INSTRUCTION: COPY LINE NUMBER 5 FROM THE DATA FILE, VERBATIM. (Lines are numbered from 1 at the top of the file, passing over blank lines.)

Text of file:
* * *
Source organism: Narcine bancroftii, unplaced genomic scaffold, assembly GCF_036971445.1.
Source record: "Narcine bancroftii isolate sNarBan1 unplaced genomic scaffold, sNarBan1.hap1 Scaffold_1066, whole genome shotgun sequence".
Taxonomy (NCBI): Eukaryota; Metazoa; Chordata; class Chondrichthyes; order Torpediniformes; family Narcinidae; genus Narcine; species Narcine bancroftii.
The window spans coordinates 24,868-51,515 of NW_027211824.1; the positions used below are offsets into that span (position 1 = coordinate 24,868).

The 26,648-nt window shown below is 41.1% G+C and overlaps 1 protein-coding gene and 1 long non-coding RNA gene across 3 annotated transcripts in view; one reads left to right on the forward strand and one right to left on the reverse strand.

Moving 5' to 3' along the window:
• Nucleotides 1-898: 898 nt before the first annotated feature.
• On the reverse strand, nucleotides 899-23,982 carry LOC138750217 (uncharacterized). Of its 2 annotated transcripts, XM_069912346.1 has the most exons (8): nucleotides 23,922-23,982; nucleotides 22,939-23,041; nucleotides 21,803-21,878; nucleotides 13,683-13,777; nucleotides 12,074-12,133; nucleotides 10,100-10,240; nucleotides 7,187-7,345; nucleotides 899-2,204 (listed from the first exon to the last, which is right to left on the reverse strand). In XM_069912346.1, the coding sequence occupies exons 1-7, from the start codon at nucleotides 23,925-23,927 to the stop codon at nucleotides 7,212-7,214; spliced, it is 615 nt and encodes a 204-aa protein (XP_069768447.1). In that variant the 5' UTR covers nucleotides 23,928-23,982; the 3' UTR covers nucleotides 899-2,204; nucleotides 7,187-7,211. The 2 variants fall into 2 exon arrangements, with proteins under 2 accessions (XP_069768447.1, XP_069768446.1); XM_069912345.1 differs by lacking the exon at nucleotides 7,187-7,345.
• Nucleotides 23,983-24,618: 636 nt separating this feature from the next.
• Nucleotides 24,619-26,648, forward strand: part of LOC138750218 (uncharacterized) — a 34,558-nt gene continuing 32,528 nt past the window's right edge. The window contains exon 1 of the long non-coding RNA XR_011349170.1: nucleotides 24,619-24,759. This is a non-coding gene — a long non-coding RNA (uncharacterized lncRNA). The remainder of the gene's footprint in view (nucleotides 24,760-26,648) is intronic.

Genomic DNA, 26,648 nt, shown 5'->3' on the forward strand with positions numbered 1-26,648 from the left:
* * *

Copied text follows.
The 26,648-nt window shown below is 41.1% G+C and overlaps 1 protein-coding gene and 1 long non-coding RNA gene across 3 annotated transcripts in view; one reads left to right on the forward strand and one right to left on the reverse strand.